Although she did not invent the phrase, Ornament of the World – a phrase first used by the famous German Catholic nun and playwright, Hroswitha to describe Al-Andalus, the name that the Arabs gave or the medieval Spain (mid-8th century to about the year 1000) – María Rosa Menocal uses it in a book of the same name to describe a period in European history when, for more than seven centuries, Muslims, Jews, and Christians lived together in an atmosphere of tolerance, and where literature, science and the arts flourished. Lara Bello may come from modern Granada, but her heart is very much in the Spain of an age gone by and in her record Sikame, she seems to conjure the timeless beauty of that time, reflected in the timeless themes of love and loss and love again, interlacing her glorious vocals with similarly elegiac instrumentation.
Highlights include one of the most hauntingly beautiful vocal versions of Charlie Haden’s great ballad, “Our Spanish Love Song”. The bittersweet version seems written expressly for the fragile, vulnerable-sounding sensuality of the voice of Lara Bello. For her part, Miss Bello turns it into a trembling, dramatic aria, no less. But that song, while it may be the crowning glory of this recording, is by no means the only feature of Sikame. In fact, almost unbeknownst to her, Lara Bello casts her hypnotic spell on the title-song, “Sikame”, which has been contributed by no less an African mystic/musician than Lionel Loueke himself. Meanwhile Miss Bello’s voice reigns supreme over other songs, notably “Farfalla”, and “Sola”, “Suave” “Hind y El Amor” and everywhere else on the recording, as a matter of fact.
Another master-stroke was for Lara Bello to bring in the incredible Gil Goldstein to arrange and produce Sikame. Mr Goldstein is a man of magic, and weaves spells much like Sir George Martin did with Beatles music. Mr Goldstein has an innate understanding of technical matters and also an uncanny ability to make the visceral emotional content of music come alive through the seemingly randomness of instrumental timbre, colour palettes, frequency ranges and registers and the perfectly twiddled knobs of control panels almost as if he were urging the keys and buttons of his accordion to laugh and cry in consonance with this music. And there is also the presence of such luminous souls as Carles Benavent, Jorge Pardo, Lionel Loueke, Romero Lubambo, Leni Stern and others…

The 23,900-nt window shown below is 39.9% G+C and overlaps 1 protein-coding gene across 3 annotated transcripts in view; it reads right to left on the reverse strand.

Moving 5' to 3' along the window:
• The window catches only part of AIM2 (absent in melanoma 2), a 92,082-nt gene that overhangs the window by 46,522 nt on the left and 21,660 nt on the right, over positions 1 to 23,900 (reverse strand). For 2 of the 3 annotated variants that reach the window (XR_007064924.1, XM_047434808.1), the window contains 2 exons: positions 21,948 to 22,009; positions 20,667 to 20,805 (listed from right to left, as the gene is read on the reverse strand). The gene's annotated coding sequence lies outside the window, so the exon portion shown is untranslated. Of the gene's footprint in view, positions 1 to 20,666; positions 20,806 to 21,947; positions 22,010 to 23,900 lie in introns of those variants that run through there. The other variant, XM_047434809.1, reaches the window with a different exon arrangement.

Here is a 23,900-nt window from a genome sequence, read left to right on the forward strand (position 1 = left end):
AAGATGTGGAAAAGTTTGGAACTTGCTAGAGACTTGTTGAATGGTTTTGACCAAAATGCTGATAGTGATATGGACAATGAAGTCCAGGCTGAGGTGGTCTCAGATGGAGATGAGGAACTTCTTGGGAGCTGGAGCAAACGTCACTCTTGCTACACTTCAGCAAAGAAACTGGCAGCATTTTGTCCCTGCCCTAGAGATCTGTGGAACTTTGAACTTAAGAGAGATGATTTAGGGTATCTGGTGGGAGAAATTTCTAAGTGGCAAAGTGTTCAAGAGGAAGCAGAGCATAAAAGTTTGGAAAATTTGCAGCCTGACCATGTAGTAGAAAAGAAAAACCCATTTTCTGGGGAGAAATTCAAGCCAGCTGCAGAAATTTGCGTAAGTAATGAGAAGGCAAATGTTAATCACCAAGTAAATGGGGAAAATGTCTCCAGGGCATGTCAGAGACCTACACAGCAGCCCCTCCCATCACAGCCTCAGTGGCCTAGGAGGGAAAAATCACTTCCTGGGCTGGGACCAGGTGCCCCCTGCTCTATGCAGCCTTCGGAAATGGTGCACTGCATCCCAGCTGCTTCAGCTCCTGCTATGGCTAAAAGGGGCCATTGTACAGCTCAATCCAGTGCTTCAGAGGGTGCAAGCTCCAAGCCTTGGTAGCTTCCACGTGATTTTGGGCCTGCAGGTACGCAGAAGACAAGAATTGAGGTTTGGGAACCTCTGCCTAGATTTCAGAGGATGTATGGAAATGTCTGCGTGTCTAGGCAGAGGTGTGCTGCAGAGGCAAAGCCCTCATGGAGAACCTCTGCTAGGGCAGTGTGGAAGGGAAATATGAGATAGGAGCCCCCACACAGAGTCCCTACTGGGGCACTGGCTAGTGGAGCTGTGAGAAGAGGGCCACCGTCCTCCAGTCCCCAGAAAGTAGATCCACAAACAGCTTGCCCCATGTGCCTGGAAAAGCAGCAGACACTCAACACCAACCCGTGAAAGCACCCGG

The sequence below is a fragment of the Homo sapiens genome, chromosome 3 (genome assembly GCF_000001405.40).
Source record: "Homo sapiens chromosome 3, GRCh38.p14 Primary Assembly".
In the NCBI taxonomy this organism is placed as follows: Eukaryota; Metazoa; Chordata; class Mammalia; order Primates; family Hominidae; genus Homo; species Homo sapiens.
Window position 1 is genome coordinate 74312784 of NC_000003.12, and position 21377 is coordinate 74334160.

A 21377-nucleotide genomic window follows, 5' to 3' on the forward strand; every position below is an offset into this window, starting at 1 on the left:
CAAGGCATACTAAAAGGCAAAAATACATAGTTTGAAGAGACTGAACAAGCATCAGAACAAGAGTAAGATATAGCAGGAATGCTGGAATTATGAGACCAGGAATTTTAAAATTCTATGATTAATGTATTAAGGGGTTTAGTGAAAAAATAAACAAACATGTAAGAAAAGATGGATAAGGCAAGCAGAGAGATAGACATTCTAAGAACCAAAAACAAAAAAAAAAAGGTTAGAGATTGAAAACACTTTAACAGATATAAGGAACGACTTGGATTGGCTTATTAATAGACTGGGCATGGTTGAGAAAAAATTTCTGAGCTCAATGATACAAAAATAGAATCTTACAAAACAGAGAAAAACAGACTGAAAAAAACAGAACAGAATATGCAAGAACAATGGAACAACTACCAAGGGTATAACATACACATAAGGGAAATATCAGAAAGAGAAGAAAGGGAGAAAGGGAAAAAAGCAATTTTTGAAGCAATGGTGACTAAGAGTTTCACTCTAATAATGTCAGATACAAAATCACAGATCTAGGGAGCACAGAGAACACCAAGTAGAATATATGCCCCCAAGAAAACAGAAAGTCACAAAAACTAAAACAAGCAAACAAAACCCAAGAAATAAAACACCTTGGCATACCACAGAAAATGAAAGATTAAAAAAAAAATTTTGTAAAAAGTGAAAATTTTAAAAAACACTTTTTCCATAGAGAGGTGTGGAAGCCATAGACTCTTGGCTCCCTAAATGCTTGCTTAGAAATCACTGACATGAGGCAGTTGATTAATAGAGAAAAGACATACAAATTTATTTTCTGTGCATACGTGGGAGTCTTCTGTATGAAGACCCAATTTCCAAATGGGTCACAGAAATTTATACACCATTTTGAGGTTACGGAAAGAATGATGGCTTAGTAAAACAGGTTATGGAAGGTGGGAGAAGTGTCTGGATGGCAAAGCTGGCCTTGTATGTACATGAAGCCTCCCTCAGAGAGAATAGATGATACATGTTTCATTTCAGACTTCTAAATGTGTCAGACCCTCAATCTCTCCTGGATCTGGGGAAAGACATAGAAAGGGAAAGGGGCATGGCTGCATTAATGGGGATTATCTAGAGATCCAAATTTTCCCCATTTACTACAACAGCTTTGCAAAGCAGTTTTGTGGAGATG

However, forget not that this is the record of Lara Bello, whose mezzo has an effortless beauty: pliant, subtly expressive and never forced. She captures the chaste fervour of this music as if it were sacred through her passionate embrace of the lyric. As a result she is able to proffer aptly spontaneous continuo realisations, varying timbre and texture and add discreet embellishments according to the poetic moment. On “A Woman and The Universe” Miss Bello provides a rapturous experience of just kind of singing. Leni Stern on ngoni is particularly brilliant and exquisitely refined on “La Semilla”.
The slightly distant balance in the resonant acoustic throughout lets the vocal high notes in Miss Bello’s voice float with gorgeous colour and impact. Kudos must go to the work of engineers, Steve Addabbo, Iván Moreno, Carles Benavent, Richard Bona (yes, that ingenious Carles Benavent and that ingenious Richard Bona) and Dave Darlington for that all-important contribution to the aural aesthetic.
Track List: 1: Sola (feat. Jorge Pardo); 2: Suave; 3: Ave Fugaz (feat. Gil Goldstein); 4: De Perdidos Al Río (feat. Carles Benavent); 5: Our Spanish Love Song (feat. Gil Goldstein); 6: Sikame (feat. Lionel Loueke); 7: Hind Y El Amor (feat. Romero Lubambo); 8: Farfalla (feat. Gil Goldstein); 9: Simple Fado (feat. Richard Bona); 10: A Woman and the Universe (feat. Richard Bona); 11: La Semilla.
Personnel: Lara Bello: vocals and percussion; Gil Goldstein: piano, accordion (3, 5, 8), Fender Rhodes and percussion; Romero Lubambo: guitar; Dave Eggar: cello; Richard Bona: contrabass and electric bass (9, 10); Lionel Loueke: guitar and vocals (6, 9); Jorge Pardo: flute (1, 8, 11); Carles Benavent: mandolin (4); Leni Stern: ngoni (11); Samuel Torres: cajón and other percussion; Rajiv Jayaweera: caxixi.
Label: Biophilia Records